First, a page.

Review: In the Heart of the Sea
Title: In the Heart of the Sea
Author: Nathaniel Philbrick
Published: November 10, 2015
Paperback, 301 pages
Summary:In 1820, the whaleship Essex was rammed and sunk by an angry sperm whale, leaving the desperate crew to drift for more than ninety days in three tiny boats. Nathaniel Philbrick uses little-known documents and vivid details about the Nantucket whaling tradition to reveal the chilling facts of this infamous maritime disaster. In the Heart of the Sea—and now, its epic adaptation for the screen—will forever place the Essex tragedy in the American historical canon.
"Even though it is little remembered today, the sinking of the whaleship Essex by an enraged sperm whale was one of the most well-known marine disasters of the nineteenth century. Nearly every child in America read about it in school. It was the event that inspired Moby-Dick."
I've never seen a live whale, but pictures of them show their wonder, beauty, and at times, their ferocity. I knew nothing about this story before reading In the Heart of the Sea, but I bet the tale is still told in Nantucket. Especially among sailors. However, you don't have to be a seafaring enthusiast to enjoy this true story about a crew whose ship sank far away from land and their will to survive despite the odds, and there were many, stacked against them.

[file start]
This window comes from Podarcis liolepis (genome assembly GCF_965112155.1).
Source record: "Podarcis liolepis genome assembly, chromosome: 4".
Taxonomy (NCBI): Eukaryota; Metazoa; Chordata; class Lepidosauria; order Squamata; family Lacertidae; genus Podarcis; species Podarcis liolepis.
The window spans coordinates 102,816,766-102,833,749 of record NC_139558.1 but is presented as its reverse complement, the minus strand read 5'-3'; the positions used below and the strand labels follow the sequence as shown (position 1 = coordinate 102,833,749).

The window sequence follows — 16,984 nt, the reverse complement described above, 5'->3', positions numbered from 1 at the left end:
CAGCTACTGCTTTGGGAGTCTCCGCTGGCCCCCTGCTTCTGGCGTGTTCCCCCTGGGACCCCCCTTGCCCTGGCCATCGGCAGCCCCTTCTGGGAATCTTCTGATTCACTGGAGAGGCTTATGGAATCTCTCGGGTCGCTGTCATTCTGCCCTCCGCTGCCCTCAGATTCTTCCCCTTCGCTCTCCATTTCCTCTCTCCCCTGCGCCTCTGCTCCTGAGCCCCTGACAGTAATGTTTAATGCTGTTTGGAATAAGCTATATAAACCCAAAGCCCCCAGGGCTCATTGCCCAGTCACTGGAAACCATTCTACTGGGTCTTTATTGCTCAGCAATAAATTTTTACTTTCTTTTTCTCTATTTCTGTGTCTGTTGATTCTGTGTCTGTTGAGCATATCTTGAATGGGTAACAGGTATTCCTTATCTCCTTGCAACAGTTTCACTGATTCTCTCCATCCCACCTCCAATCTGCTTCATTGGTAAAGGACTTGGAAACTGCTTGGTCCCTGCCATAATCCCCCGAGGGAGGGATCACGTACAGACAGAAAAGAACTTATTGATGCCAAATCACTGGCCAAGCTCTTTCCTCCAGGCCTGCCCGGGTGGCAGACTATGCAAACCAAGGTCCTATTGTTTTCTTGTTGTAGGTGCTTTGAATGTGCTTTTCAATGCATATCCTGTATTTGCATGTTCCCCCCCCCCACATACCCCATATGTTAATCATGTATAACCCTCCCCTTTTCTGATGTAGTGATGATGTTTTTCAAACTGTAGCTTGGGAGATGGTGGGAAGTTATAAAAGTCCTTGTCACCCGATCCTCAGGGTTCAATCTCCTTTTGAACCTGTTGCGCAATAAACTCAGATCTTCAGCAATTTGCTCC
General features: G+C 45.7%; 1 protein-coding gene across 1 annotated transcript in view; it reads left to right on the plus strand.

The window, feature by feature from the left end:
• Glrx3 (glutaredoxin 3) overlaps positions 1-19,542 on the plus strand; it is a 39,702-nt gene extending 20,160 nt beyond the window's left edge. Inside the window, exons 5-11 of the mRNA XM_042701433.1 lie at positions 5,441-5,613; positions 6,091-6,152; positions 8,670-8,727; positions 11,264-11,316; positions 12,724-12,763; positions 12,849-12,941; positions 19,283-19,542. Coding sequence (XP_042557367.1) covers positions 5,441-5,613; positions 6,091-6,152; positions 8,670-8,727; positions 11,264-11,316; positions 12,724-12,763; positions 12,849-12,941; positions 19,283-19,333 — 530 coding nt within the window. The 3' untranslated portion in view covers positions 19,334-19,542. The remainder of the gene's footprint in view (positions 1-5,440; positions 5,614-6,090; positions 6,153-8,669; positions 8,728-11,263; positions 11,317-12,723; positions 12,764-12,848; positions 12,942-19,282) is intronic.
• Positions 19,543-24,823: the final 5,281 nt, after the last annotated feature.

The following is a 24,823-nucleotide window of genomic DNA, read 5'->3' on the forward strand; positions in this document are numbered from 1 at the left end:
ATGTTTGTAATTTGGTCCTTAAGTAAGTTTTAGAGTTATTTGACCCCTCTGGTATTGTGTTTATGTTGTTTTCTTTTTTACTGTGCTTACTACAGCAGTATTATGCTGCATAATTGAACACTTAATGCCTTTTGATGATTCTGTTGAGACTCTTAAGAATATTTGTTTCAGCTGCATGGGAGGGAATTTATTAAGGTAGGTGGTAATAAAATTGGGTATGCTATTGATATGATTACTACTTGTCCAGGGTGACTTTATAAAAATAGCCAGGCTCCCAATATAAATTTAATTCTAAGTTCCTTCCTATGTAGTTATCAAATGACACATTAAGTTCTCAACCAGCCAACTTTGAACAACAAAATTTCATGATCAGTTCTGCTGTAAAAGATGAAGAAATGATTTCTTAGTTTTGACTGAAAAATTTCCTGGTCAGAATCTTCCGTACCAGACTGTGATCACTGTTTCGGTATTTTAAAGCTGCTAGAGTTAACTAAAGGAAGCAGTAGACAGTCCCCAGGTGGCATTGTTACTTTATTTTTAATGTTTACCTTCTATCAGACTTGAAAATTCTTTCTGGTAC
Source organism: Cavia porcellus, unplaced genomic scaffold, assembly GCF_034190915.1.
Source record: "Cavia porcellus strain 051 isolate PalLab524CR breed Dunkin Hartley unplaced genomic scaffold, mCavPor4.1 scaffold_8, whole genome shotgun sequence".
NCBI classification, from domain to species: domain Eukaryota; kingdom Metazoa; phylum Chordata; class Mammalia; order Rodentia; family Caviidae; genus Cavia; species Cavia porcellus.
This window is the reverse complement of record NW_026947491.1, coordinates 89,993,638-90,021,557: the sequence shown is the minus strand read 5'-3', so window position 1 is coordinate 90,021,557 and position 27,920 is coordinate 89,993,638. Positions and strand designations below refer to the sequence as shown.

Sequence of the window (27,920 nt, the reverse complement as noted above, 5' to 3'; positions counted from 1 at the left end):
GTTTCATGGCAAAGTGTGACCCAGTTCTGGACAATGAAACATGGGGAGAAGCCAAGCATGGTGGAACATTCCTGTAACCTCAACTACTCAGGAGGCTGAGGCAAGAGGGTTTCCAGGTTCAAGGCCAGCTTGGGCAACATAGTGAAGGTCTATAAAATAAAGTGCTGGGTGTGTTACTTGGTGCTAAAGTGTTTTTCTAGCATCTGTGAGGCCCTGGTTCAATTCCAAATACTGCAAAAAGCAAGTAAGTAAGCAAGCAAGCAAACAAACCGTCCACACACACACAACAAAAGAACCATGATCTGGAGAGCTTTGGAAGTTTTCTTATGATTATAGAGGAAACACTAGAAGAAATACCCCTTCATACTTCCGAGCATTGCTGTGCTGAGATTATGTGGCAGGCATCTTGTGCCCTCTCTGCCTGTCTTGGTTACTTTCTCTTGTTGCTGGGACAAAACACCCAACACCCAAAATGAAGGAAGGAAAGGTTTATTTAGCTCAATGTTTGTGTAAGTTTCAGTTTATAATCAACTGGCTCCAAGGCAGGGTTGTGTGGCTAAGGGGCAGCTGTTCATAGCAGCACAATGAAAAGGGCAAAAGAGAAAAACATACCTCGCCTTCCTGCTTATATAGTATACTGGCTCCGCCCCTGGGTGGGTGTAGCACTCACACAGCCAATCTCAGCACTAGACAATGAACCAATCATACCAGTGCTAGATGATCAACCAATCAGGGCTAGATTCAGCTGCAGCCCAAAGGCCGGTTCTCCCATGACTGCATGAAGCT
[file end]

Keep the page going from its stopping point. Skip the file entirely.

Nathaniel Philbrick is a seasoned writer who has written many historical nonfiction books. Philbrick has won many awards and has also been a finalist for the 2007 Pulitzer Prize for his novel Mayflower. If you've ever read any of his books you can understand why. Philbrick writes with such ease and clarity that he makes the accounts of the past come alive.
It might sound strange to say that a nonfiction book had me on the edge of my seat, but it did. Philbrick recounts the tale of the Essex with such detail that I felt nervous many times for the crew--even though I knew how their story would end. Many times I was on the side of the whales. After all, the whaling industry during this time period almost wiped out the whale population. Who could blame the whale for being angry? The crew, of course, was just trying to make a living, but at such a steep cost.
"Whales were described by the amount of oil they would produce (as in a fifty-barrel whale), and although the whalemen took careful note of the mammal's habits, they made no attempt to regard it as anything more than a commodity whose constituent parts (head, blubber, ambergris, etc.) were of value to them. The rest of it--the tons of meat, bone, and guts--was simply thrown away . . ."
Phibrick didn't hold back on the brutality that was dished out to the whales. He didn't hold back on the process that the whalemen used to get the oil. It was really gross actually. Nor did he hold back on the brutality that the crew faced while drifting aimlessly in the ocean. Their hunger, their fear, their thirst. It reminded me of the quote from "The Rhyme of the Ancient Mariner" by Samuel Taylor Coleridge, "Water, water everywhere, nor any drop to drink." To be surrounded by water and yet unable to drink any of it seems like a living hell. But some of the men did survive, and they were forever changed because of it.
This was truly a remarkable story about a remarkable time in history. I appreciate the research that went into it. I haven't read Moby-Dick, but knowing that this story inspired it, inspires me to move it towards the top of my tbr pile. I know that there's a movie based on this book, but it doesn't compare. The book is better!